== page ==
Kelly is doing what shrewd managers do - looking past name recognition to true value.
Radio on demand: My podcast will be at Kieran's Irish Pub (across from Target Center) at 5 p.m. tonight with former Gopher star and NBA analyst Quincy Lewis. Stop by, or listen live or later at SouhanUnfiltered.com.
Wednesday, MIchael Russo and I will be at Liffey's Irish Pub by the XCel Energy Center at 4:30. We will be giving away a gift at that one.
The NFL held its Pro Bowl and the NHL held its All-Star game on Sunday.
Part of my job is to consume as much of newsworthy, noteworthy sports on television as I can. I didn't watch a minute of either.
Judging from today's reports, I didn't miss anything.
Here's how I would ``fix'' the All-Star events, or at least make them more watchable:
NHL: Hockey without defense is a bad idea. Goals in and of themselves are rarely pretty. They're exciting because they occured against a bunch of defensive players trying to stop the puck, or crush the shooter. Hockey requires intensity to be entertaining. So instead of paying each player a nice fee for making the All-Star game, throw all of that money into a pot, add a few million to make it enticing, and give all of the money to the participating players on the winning team.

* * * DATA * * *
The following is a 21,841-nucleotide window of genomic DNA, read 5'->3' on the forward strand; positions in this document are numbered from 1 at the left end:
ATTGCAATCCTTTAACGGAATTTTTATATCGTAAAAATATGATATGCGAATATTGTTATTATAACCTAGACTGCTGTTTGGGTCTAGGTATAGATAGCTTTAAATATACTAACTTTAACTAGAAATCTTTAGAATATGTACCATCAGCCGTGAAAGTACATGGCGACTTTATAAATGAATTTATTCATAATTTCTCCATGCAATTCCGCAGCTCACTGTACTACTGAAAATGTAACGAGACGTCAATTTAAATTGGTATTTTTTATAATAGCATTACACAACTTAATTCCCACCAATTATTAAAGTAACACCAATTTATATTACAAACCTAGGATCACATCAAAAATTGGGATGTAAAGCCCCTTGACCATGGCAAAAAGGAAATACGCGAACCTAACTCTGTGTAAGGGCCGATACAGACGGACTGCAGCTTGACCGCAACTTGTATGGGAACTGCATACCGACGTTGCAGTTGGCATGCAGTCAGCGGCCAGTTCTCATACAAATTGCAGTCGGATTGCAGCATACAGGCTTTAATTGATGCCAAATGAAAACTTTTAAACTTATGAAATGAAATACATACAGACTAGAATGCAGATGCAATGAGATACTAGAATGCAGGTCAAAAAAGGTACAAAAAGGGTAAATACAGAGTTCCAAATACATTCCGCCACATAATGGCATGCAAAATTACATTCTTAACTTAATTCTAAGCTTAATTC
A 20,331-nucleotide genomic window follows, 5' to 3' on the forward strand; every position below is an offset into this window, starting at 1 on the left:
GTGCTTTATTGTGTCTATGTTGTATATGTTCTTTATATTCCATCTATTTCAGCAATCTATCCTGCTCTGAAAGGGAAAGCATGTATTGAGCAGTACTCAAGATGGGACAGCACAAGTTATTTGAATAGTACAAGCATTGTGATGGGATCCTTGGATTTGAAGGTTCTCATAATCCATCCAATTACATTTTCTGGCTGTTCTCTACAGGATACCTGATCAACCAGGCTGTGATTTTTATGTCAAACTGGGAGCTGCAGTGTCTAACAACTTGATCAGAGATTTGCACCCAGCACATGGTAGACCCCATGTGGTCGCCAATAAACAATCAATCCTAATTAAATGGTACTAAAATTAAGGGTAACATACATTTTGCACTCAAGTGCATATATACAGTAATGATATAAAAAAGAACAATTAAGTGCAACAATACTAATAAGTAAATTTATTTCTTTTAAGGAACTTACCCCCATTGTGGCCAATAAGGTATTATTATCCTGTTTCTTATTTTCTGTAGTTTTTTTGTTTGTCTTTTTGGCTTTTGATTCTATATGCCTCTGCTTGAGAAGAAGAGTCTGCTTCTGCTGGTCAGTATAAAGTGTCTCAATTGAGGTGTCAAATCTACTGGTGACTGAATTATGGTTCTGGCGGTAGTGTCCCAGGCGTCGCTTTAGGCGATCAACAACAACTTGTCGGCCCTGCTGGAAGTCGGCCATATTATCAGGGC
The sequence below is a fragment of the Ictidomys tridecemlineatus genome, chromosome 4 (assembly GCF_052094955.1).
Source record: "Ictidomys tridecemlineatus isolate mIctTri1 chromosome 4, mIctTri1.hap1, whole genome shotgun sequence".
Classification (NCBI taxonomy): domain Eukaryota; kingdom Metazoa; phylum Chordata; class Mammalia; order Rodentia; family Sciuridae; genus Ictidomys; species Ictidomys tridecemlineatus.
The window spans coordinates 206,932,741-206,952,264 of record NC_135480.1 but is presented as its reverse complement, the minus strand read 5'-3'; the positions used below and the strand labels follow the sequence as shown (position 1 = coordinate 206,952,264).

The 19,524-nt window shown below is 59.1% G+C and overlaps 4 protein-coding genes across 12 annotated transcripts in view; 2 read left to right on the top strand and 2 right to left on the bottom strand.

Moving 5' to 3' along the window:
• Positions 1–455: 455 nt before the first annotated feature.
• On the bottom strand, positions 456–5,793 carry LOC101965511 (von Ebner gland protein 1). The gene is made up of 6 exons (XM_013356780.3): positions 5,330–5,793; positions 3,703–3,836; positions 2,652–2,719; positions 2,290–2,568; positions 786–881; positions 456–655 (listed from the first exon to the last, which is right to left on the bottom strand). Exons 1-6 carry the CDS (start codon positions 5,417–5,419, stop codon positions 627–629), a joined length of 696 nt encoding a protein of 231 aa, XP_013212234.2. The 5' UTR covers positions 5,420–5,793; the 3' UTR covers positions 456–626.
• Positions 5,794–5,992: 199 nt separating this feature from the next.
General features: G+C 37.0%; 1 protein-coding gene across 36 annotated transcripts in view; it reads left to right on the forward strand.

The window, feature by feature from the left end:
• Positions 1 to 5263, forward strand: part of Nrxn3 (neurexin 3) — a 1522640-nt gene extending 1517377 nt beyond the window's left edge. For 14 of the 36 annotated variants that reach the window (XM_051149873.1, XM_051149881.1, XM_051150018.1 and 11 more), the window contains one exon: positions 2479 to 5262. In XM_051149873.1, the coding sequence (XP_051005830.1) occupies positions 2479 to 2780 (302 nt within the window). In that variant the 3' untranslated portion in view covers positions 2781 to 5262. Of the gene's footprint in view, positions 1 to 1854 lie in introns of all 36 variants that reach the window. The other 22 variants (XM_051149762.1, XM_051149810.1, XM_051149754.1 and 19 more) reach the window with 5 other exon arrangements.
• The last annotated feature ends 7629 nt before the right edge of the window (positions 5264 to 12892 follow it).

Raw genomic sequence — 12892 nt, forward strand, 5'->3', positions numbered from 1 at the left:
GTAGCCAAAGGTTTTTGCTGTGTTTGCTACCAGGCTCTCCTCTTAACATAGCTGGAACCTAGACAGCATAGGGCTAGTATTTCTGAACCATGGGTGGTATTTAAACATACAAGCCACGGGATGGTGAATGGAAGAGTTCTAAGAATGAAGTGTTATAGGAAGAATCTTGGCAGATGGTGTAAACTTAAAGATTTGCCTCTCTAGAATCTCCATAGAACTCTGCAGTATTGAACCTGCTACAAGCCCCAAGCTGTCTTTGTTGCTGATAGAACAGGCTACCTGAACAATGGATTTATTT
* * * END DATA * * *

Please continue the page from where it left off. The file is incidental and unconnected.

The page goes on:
Wouldn't you love to see the best players in the game playing hard for that last goal?
Basketball: Again, make it a winner-takes-all game, and tweak the rules. Install a four-point line to reward extra-long shots. And make dunks worth four points. Nobody wants to see mid-range jump shots in an All-Sar game, Reward the spectacular.
Baseball: This remains the best of the All-Star games, because it is the only one in which the defense is performing to the best of its abilities. One tweak: Allow players to reenter the game. The flaw of the baseball All-Star game is that the subs are in the game for the deciding innings, and it's possible for both teams to run out of players. If the bases are loaded with two outs in the bottom of the ninth, with the home team trailing by one, would you rather see the manager forced to use the player scheduled to bat...or would you like to see him call Miguel Cabrera off the bench, even though Cabrera left the game in the third inning?